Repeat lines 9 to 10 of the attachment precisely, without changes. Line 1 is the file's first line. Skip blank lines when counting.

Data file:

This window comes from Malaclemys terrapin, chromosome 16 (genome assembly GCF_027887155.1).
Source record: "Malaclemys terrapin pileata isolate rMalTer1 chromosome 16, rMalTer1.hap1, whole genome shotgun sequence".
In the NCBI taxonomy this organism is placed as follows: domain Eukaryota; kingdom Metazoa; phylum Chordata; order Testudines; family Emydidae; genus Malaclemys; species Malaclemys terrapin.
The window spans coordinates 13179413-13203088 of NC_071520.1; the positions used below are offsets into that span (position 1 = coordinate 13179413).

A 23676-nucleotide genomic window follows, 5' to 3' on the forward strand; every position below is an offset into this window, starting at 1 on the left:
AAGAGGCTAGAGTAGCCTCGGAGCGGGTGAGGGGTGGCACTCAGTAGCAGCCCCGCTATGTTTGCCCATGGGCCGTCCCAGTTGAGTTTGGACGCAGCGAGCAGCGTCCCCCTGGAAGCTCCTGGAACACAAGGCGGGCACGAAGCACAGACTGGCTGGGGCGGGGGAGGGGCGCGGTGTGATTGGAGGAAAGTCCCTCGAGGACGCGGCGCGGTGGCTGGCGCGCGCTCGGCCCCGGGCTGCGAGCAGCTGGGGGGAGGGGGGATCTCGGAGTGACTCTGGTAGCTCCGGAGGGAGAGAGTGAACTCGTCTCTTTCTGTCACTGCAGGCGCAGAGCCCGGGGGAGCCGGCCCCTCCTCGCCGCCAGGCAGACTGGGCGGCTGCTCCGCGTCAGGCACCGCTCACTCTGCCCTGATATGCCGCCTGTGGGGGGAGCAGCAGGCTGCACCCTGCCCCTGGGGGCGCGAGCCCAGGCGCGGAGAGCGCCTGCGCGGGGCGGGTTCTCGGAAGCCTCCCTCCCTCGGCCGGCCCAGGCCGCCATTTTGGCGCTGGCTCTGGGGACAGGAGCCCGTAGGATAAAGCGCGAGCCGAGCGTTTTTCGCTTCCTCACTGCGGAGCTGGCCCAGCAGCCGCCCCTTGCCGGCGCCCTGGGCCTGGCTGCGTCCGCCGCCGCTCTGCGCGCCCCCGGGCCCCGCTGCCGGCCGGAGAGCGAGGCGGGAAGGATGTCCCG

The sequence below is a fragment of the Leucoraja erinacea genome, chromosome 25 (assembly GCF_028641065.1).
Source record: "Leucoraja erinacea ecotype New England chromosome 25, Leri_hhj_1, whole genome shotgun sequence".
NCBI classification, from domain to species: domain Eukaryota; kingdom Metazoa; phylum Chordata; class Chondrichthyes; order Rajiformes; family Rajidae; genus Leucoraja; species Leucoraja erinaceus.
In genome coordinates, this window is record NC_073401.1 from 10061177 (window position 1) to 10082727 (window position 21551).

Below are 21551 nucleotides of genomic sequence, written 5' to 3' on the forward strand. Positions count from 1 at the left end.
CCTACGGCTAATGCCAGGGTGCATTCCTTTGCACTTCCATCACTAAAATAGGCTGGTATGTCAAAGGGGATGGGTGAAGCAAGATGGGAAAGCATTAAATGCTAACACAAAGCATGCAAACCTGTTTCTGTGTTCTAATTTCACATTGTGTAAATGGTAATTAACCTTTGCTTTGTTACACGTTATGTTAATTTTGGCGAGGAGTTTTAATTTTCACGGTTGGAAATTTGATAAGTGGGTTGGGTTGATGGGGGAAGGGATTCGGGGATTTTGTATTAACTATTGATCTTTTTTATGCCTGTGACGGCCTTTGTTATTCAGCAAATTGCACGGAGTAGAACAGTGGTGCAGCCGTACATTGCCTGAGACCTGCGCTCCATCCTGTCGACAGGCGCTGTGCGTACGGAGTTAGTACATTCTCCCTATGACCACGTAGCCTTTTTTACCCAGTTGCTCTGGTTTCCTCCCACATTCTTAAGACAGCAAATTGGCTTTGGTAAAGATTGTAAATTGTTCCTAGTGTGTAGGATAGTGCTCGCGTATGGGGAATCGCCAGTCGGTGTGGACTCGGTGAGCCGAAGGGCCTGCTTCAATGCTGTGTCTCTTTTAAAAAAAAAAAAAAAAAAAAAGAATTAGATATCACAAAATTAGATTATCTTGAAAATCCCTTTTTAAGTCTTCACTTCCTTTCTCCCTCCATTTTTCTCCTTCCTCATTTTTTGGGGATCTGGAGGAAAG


NCBI classification, from domain to species: domain Eukaryota; kingdom Metazoa; phylum Chordata; class Chondrichthyes; order Rajiformes; family Rajidae; genus Leucoraja; species Leucoraja erinaceus.
In genome coordinates, this window is record NC_073401.1 from 10061177 (window position 1) to 10082727 (window position 21551).